SB 5995

This analysis was prepared by non-partisan legislative staff for the use of legislative members in their deliberations. This analysis is not a part of the legislation nor does it constitute a statement of legislative intent.

As of January 21, 2014

Title: An act relating to local government selection of the appropriate sewer systems as part of growth management.

Brief Description: Concerning local government selection of the appropriate sewer systems as part of growth management.

Sponsors: Senators Angel and Dammeier.

Brief History:

Committee Activity: Governmental Operations: 1/20/14.


Staff: Karen Epps (786-7424)

Background: The Growth Management Act (GMA) is the comprehensive land use planning framework for counties and cities in Washington. Originally enacted in 1990 and 1991, GMA establishes land use designation and environmental protection requirements for all Washington counties and cities, and a significantly wider array of planning duties for the 29 counties and the cities within them that are obligated to satisfy all planning requirements under GMA.

GMA directs counties and cities that fully plan under GMA—planning jurisdictions—to adopt internally consistent comprehensive land use plans that are generalized, coordinated land use policy statements of the governing body. Comprehensive plans must address specified planning elements, including land use and transportation, each of which is a subset of a comprehensive plan. The implementation of comprehensive plans occurs through locally adopted development regulations mandated by GMA.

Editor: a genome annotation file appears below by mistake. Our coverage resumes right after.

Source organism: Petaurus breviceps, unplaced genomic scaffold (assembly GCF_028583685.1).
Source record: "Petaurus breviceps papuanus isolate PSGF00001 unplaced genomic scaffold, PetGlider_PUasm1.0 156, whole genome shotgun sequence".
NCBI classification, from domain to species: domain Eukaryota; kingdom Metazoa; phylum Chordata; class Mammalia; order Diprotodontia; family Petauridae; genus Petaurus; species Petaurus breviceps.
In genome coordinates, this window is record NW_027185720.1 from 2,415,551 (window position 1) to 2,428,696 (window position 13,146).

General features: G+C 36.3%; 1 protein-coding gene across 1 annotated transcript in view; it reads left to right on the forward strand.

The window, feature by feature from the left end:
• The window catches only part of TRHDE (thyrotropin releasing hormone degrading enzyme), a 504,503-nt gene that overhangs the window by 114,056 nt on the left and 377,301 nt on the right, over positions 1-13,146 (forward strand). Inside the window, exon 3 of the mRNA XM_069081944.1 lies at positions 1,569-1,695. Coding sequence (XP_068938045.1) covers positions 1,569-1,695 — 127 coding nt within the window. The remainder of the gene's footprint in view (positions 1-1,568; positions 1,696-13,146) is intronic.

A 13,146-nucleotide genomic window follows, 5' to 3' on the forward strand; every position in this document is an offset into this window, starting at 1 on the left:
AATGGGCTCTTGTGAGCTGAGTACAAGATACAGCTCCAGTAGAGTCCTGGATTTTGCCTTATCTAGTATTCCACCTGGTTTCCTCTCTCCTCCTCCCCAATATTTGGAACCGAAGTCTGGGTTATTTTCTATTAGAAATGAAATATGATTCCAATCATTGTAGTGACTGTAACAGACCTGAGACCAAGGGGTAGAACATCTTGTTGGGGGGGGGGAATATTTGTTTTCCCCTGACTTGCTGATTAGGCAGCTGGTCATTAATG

Counties that fully plan under GMA must designate urban growth areas—areas within which urban growth must be encouraged and outside of which growth can occur only if it is not urban in nature. These fully planning counties and each city within must include in their urban growth areas, areas and densities that are sufficient to permit the urban growth projected to occur in the county or city for the succeeding 20-year period. The GMA defines urban governmental services or urban services to include, in part, storm and sanitary sewer systems, domestic water systems, fire and police protection services, and other public utilities associated with urban areas and normally not associated with rural areas.

On-site septic systems or on-site sewage systems are the most common methods of wastewater treatment for homes, commercial establishments, and other places that are not connected to a public sanitary sewer system. An on-site sewage system consists of a network of pipes, a septic tank, and a drainfield, and provides subsurface soil treatment and dispersal of sewage.

Summary of Bill: Counties and cities may allow approved on-site sewage systems as an alternative to mandatory sanitary sewer connections for sites located in existing developments in urban growth areas where the cost to a property owner to connect to a sanitary sewer system is cost prohibitive.

Appropriation: None.

Fiscal Note: Not requested.

Committee/Commission/Task Force Created: No.

Effective Date: Ninety days after adjournment of session in which bill is passed.